After the coronation of the new emperor D. Luís I in 1981, the Empire's policies are severely changed. A supporter of freedom, D. Luís I uses his absolutist powers to decrease the stringency of authoritarian laws and give autonomy to all colonies. Nobody is anymore punished for supporting anti-government views, and citizens in colonies now have the same rights as citizens in the central Empire. This makes the Emperor's popularity reach high levels in all provinces, as opposed to his feared predecessor. The United States, however, fiercely oppose the new reign. Alleging that the Emperor is secretly a supporter of socialism and wants left-wing movements to rise again in the country, President Reagan cuts relations with Brazil in 1982.
Despite the increased freedom, democracy is virtually inexistent as the people do not directly take part in any political decision and political parties are still banned by law. These are things the Emperor is not able to change and wouldn't do so even if he was, since he firmly believed that a full democracy with multiple parties being created again would eventually lead to collapse. As a result, the following years are marked with the emergence of different ideological groups envisioning the country's future. This includes supporters of a democratization of the Empire, supporters of a republic and even again supporters of a socialist state. Due to the recent diplomatic cut with the US, some Anti-American sentiment also develops.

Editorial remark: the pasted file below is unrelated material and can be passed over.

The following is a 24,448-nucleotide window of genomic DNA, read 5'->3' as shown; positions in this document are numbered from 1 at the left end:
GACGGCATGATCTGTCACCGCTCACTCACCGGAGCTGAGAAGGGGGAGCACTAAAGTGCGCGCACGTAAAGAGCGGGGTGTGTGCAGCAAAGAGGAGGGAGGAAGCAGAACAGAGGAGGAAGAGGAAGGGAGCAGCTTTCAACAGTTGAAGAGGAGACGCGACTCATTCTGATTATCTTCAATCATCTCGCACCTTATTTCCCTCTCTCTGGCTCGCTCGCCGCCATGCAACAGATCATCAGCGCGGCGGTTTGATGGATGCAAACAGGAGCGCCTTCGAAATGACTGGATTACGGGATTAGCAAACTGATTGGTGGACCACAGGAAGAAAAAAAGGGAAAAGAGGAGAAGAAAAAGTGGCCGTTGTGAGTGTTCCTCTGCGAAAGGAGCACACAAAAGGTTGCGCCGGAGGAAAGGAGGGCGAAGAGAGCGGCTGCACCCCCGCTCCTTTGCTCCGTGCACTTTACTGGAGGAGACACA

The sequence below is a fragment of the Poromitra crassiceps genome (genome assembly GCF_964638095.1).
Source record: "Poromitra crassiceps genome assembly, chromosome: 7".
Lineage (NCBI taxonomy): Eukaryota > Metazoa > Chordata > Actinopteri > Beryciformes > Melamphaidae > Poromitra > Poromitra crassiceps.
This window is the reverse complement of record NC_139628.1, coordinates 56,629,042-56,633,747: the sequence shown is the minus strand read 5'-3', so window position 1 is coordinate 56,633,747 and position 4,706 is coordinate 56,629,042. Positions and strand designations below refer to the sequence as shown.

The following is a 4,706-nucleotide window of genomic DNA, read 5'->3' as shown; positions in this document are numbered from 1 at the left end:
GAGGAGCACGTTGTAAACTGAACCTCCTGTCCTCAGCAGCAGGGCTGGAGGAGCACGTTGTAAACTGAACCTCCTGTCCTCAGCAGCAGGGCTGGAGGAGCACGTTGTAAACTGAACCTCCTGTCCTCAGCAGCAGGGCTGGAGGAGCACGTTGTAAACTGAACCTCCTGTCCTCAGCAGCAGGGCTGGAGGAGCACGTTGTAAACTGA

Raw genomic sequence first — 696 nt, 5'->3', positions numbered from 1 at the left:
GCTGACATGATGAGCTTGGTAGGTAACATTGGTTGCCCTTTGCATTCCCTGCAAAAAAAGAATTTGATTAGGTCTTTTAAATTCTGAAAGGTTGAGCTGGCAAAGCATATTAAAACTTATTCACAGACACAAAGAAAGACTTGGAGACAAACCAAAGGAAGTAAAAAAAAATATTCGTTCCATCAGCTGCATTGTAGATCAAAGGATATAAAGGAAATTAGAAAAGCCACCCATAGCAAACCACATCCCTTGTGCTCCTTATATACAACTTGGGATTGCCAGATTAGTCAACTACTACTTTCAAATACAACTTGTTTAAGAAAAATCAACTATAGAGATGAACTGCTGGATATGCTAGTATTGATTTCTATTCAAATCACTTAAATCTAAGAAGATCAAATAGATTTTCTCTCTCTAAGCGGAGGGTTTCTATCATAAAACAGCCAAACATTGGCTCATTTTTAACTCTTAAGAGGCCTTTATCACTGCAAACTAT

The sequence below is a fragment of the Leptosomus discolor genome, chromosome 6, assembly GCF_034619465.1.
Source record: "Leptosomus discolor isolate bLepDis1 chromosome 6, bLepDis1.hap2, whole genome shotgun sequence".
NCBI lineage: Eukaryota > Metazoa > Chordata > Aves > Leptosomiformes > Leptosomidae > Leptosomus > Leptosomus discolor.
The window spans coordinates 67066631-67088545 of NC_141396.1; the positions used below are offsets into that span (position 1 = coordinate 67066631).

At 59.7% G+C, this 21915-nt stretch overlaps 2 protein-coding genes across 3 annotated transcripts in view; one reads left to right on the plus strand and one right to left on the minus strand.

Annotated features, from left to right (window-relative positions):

In 1985, with the Perestroika and wide global distrustness of communist influence, left-wing movements in Brazil who intended to create the country's first political party come to an end. The remaining ideological groups converge into a single one, which is decided to end the empire and bring democracy again.
Following the fall of the Soviet Union, millions of Brazilians take to the streets of Rio de Janeiro and ultimately overthrow the Empire, establishing a democratic republic.